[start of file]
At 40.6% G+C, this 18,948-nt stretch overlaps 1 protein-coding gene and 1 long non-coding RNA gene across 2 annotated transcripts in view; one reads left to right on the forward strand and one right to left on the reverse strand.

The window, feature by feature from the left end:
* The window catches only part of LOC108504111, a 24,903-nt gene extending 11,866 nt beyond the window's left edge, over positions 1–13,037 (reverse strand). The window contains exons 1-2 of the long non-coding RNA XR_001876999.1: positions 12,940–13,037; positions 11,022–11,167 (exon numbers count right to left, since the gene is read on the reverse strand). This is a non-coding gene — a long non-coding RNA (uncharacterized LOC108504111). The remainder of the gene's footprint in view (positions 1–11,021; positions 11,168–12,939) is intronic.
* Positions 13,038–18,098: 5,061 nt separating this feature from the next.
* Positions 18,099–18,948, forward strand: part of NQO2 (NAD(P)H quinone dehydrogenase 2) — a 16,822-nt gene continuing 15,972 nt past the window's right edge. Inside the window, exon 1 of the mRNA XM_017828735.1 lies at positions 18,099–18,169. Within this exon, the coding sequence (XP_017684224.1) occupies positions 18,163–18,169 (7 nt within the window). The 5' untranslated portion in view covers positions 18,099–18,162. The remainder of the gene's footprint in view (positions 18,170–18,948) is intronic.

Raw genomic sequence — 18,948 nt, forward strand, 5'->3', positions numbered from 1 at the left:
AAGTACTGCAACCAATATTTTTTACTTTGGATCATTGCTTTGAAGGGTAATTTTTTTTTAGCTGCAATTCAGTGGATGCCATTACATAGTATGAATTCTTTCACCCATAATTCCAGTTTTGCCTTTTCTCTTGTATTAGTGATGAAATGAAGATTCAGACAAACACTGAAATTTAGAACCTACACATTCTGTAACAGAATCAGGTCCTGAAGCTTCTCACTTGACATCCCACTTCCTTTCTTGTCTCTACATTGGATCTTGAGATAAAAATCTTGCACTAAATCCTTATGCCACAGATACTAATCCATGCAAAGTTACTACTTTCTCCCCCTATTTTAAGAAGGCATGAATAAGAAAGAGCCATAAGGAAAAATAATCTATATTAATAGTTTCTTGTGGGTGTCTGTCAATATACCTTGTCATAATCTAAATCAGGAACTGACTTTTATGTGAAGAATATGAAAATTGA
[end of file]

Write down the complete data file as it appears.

At 40.6% G+C, this 18,948-nt stretch overlaps 1 protein-coding gene and 1 long non-coding RNA gene across 2 annotated transcripts in view; one reads left to right on the forward strand and one right to left on the reverse strand.

The window, feature by feature from the left end:
* The window catches only part of LOC108504111, a 24,903-nt gene extending 11,866 nt beyond the window's left edge, over positions 1–13,037 (reverse strand). The window contains exons 1-2 of the long non-coding RNA XR_001876999.1: positions 12,940–13,037; positions 11,022–11,167 (exon numbers count right to left, since the gene is read on the reverse strand). This is a non-coding gene — a long non-coding RNA (uncharacterized LOC108504111). The remainder of the gene's footprint in view (positions 1–11,021; positions 11,168–12,939) is intronic.
* Positions 13,038–18,098: 5,061 nt separating this feature from the next.
* Positions 18,099–18,948, forward strand: part of NQO2 (NAD(P)H quinone dehydrogenase 2) — a 16,822-nt gene continuing 15,972 nt past the window's right edge. Inside the window, exon 1 of the mRNA XM_017828735.1 lies at positions 18,099–18,169. Within this exon, the coding sequence (XP_017684224.1) occupies positions 18,163–18,169 (7 nt within the window). The 5' untranslated portion in view covers positions 18,099–18,162. The remainder of the gene's footprint in view (positions 18,170–18,948) is intronic.

Raw genomic sequence — 18,948 nt, forward strand, 5'->3', positions numbered from 1 at the left:
AAGTACTGCAACCAATATTTTTTACTTTGGATCATTGCTTTGAAGGGTAATTTTTTTTTAGCTGCAATTCAGTGGATGCCATTACATAGTATGAATTCTTTCACCCATAATTCCAGTTTTGCCTTTTCTCTTGTATTAGTGATGAAATGAAGATTCAGACAAACACTGAAATTTAGAACCTACACATTCTGTAACAGAATCAGGTCCTGAAGCTTCTCACTTGACATCCCACTTCCTTTCTTGTCTCTACATTGGATCTTGAGATAAAAATCTTGCACTAAATCCTTATGCCACAGATACTAATCCATGCAAAGTTACTACTTTCTCCCCCTATTTTAAGAAGGCATGAATAAGAAAGAGCCATAAGGAAAAATAATCTATATTAATAGTTTCTTGTGGGTGTCTGTCAATATACCTTGTCATAATCTAAATCAGGAACTGACTTTTATGTGAAGAATATGAAAATTGA